High-flyers, hooligans and helpmates: Images of social class in the dramas of Stephen Poliakoff

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Abstract

In the first decade of the twenty-first century, Stephen Poliakoff – already an established, prolific and distinctive writer for stage and screen – authored a series of BBC television dramas, emerging as Britain’s foremost small screen auteur. While previous academic studies have engaged with Poliakoff as an auteur (Holdsworth 2006; Nelson 2006 and 2011), relatively little attention has been paid to Poliakoff’s ideological worldview. Moreover, while Poliakoff’s narratives are populated by characters drawn from an unusually wide range of class backgrounds – from royalty, aristocrats and upper bourgeoisie to working class and lumpen elements – little critical consideration has been given to the complex interactions of class identity that characterise his oeuvre.

In contrast to the work of British television auteurs from working class backgrounds, such as Jimmy McGovern or Paul Abbott, Poliakoff’s storyworlds are relatively genteel. Many Poliakoff protagonists are alienated, bourgeois anti-heroes who come to feel out of step with capitalist modernity and who must recover a sense of value and integrity through humanistic acts of subversion. By rejecting dehumanising technology and the trappings of ‘fast capitalism’ and by embracing ‘dream time’ or the simple pleasures of food and urban flâneurism, Poliakoff’s central characters often arrive at a new and fuller understanding of life. In these senses, it is argued, Poliakoff can be understood as a Romantic author and more specifically – drawing on Sayre and Löwy’s (1984) typology of ‘Romantic anti-capitalism’ – as a ‘liberal Romantic’, who disdains the contemporary status quo and harbours a (limited) critique of capitalist alienation.

One problematic aspect of Poliakoff’s narratives, however, is that the central characters’ moral transformations are often facilitated by contact with members of the ‘lower orders’, who introduce the protagonist to seemingly more ‘authentic’ ways of living. This use of working class characters as mediators of bourgeois consciousness can result in a somewhat patronising mode of representation: too often in Poliakoff plays, it is argued, working class characters – such as Stella in Gideon’s Daughter (2006) and Joe in Joe’s Palace (2007) – serve as saintly redeemers of powerful men. On the other hand, very many of Poliakoff’s productions – from early works such as Caught on a Train (1980) and Bloody Kids (1980) to The Tribe (1998), Friends and Crocodiles (2005) and Joe’s Palace (2007) – contain scenes in which working class characters appear as faceless, violent hooligans intent on wreaking social havoc. These Manichean representations of the working class are troubling and class-specific: indeed, the tendency to view working class people as either paragons of virtue or boorish and threatening reproduces a classically bourgeois ‘way of seeing’ the working class that tends to divide workers into the categories of ‘deserving’ and ‘undeserving’.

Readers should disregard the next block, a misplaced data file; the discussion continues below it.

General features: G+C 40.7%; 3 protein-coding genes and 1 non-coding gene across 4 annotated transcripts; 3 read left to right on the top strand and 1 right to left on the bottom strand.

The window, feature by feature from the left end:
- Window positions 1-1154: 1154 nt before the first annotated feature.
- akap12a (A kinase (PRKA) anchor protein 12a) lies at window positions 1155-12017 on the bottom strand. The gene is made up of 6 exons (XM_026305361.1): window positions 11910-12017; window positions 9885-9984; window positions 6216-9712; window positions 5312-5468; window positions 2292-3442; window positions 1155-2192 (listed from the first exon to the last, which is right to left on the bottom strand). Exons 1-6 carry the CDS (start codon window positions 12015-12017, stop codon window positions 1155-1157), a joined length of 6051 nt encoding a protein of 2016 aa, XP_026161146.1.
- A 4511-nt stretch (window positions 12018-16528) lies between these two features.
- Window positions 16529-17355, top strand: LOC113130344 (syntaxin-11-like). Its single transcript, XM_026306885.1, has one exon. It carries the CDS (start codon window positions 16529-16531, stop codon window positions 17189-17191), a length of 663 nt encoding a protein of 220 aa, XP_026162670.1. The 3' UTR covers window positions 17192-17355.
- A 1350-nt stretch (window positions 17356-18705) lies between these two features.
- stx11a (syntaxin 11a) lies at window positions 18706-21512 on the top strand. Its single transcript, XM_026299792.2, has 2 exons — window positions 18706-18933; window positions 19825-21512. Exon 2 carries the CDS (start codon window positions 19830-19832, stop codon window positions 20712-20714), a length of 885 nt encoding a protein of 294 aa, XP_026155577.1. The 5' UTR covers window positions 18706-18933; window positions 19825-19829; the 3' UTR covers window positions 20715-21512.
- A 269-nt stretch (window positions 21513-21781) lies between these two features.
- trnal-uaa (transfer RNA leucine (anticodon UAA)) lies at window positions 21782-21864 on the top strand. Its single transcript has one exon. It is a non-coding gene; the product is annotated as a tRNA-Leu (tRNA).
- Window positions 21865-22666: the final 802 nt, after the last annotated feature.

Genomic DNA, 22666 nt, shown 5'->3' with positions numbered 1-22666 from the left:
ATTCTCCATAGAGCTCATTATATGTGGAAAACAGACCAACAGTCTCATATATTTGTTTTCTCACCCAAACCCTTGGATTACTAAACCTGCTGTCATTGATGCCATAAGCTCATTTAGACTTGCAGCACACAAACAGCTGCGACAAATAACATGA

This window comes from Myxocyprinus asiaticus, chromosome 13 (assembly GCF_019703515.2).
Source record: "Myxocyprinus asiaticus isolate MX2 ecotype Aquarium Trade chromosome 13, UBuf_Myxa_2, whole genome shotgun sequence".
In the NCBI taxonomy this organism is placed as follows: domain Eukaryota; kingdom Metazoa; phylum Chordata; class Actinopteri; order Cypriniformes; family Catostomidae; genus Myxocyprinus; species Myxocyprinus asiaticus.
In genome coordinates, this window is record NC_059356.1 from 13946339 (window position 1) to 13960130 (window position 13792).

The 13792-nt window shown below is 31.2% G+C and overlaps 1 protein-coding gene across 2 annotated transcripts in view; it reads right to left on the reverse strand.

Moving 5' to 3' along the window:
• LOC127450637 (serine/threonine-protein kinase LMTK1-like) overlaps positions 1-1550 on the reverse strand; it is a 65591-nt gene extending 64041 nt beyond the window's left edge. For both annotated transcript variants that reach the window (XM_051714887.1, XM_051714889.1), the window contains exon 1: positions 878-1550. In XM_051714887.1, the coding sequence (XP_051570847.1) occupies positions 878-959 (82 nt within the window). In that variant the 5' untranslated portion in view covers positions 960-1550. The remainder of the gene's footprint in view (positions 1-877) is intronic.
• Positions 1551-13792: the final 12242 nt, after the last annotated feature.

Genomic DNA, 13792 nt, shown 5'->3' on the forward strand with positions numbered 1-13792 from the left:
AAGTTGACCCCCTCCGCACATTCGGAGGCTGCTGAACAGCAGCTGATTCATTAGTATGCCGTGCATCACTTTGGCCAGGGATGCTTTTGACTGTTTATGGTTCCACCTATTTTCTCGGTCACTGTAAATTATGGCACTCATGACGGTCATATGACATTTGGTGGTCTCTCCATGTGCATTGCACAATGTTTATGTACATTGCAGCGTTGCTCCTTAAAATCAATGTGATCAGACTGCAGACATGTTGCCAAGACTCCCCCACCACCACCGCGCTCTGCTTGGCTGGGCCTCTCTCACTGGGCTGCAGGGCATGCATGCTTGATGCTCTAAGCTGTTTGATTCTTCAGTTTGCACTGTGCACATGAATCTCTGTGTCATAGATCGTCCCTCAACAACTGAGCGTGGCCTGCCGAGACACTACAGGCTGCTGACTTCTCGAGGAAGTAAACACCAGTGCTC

Original languageEnglish
Title of host publicationSocial Class and Television Drama in Contemporary Britain
EditorsDavid Forrest, Beth Johnson
PublisherPalgrave Macmillan Ltd.
ISBN (Electronic)978-1137555069
ISBN (Print)978-1137555052
Publication statusPublished - 12 Jul 2017

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